The monitor advises a mother on how to improve the infant's weight gain.

Speaking with one of the women I found out that the women had been involved in the community health community before the program began more than two years ago and that they had been volunteering with this program since it began in 2010.

After this we went to a house where the Grupo de apoyo, the Helping Group, was preparing some fortified tortillas, tortillas with carrots and some greens. I have no idea how these will go over or whether the mothers will make them at home. 

Fortified tortillas

There was a man who had come to the meeting with his wife. It is not common to see a father involved in this process. He rents a bit of land – about one quarter of a manzana [0.42 acres] – for corn and beans and occasionally finds job as an  albañil, a trained construction worker. He is also involved in the Catholic church in the village. Would that there were more men like him who take so much interest in the health of their children!

Both the father and the mother of the little boy are involved in the program

All this was very impressive, but not all is well. One infant in the community has been consistently under weight. Why? The mother also in malnourished because the husband has a hard time finding work and so they do to have enough food.

After we left the village we went to the city hall to meet with the mayor who is in the third year of his third term in office.

The mayor, the vice-mayor, and Maria Fernanda from the World Bank.

He strikes me as a very different type of mayor. This might be because he was trained as a primary school teacher and taught for a few years. He has a commitment to the children and youth of the municipality.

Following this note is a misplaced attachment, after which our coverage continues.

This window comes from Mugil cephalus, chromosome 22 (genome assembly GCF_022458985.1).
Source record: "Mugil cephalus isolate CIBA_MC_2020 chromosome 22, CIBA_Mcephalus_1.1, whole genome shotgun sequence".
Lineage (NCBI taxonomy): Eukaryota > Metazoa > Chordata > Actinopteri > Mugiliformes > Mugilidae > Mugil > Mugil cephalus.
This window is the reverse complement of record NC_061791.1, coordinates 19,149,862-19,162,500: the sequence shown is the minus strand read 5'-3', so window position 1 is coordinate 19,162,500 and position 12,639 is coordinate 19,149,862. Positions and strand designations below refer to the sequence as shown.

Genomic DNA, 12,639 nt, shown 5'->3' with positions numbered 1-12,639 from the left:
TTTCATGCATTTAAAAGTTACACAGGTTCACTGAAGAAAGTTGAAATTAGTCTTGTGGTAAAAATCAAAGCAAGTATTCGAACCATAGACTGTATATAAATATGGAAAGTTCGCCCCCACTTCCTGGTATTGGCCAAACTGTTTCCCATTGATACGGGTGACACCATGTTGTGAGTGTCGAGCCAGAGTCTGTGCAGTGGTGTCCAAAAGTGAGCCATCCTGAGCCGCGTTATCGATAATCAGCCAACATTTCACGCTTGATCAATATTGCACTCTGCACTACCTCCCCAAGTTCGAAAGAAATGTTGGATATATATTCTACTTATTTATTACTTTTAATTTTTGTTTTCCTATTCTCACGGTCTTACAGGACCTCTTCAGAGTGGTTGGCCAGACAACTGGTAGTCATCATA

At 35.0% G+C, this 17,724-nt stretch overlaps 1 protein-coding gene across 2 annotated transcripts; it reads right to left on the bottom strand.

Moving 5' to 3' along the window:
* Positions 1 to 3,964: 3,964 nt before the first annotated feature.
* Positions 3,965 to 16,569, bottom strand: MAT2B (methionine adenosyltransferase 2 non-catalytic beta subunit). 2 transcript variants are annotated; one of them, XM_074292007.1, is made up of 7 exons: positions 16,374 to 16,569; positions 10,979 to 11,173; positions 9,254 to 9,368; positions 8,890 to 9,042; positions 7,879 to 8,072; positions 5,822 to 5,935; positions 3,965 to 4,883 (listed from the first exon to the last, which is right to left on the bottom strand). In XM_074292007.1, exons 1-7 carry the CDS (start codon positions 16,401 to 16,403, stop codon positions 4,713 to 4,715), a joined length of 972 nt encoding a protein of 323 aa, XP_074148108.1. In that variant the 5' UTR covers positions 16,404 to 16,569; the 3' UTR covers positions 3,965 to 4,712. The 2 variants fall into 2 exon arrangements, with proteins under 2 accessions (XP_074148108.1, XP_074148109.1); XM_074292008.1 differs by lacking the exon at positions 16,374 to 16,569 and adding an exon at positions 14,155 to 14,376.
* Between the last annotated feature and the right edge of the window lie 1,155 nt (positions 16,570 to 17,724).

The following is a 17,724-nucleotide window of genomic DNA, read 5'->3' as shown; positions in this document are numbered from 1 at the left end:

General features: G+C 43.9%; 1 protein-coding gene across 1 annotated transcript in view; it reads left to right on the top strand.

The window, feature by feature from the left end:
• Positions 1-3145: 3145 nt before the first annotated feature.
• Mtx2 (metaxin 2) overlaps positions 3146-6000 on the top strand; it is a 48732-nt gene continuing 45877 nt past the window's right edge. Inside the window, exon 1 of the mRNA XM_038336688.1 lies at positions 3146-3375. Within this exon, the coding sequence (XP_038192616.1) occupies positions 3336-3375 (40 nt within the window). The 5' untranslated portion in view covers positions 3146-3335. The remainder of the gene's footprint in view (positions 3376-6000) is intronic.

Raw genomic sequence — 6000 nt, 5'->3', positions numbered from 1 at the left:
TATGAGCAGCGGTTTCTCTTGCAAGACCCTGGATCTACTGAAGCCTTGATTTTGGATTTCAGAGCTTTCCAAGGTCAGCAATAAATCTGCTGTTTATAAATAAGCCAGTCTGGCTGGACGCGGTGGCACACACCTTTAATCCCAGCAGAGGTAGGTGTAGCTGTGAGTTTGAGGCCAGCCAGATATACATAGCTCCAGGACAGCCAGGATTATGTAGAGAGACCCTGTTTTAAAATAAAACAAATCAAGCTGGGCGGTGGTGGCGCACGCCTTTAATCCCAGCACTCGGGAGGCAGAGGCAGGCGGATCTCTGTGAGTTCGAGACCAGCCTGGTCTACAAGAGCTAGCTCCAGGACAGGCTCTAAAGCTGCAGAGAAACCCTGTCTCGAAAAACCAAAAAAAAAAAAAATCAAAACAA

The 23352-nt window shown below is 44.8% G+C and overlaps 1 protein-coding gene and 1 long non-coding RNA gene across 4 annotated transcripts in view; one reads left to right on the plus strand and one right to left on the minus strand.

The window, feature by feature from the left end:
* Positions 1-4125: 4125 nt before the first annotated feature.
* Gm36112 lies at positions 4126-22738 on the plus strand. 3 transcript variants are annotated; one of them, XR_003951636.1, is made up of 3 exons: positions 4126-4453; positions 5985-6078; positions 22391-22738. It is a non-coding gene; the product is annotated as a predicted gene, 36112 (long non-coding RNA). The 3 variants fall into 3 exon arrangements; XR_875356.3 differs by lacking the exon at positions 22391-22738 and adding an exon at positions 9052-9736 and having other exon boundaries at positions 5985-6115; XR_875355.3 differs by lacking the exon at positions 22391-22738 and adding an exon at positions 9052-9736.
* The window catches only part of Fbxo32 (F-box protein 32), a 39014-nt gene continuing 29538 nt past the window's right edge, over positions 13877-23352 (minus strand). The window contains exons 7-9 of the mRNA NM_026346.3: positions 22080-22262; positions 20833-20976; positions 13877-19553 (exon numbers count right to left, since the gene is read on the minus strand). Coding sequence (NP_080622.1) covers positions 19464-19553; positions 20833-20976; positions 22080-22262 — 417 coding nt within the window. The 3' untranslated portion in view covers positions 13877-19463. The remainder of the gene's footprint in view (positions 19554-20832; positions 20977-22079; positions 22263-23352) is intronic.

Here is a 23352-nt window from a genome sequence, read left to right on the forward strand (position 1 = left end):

He spoke of how his administration has helped the infant-mother’s project and other projects. He really is cooperating with this project and helping where needed. He has obtained scholarships for any volunteer monitor who wants to go to school for nursing. He has distributed special food baskets for mothers with children at risk.

It is good to see a mayor cooperating with this project and also promoting alternative education programs, latrines, ecological stoves, and improved floors and roofs for people’s homes.

It was for me – as well as for the visitors from the World Bank and the Ministry of Health – a very good visit. We left with a sense that something is being done to improve the lives of mothers and infants.

I believe the program is good, but there are some serious limitations.

There is, in my opinion, way too much bureaucratic paper work. Also, the evaluation process seems very picky and the monitors seem to take an adversarial role.

But the real serious limitations are connected with the nature of the project.

If you want to reduce malnutrition and infant mortality so that infants thrive, is it enough to monitor their growth and offer advice and refer people to the local health clinic?

First of all, the health clinic might be hours away and the people might not have enough money to pay for transportation, if there is any. Then, some of the health clinics do not have sufficient medicine.

But a very real problem, as many of us have noted, is that to reduce malnutrition you need to feed the children well. For this you need to improve production of basic grains as well as other food items.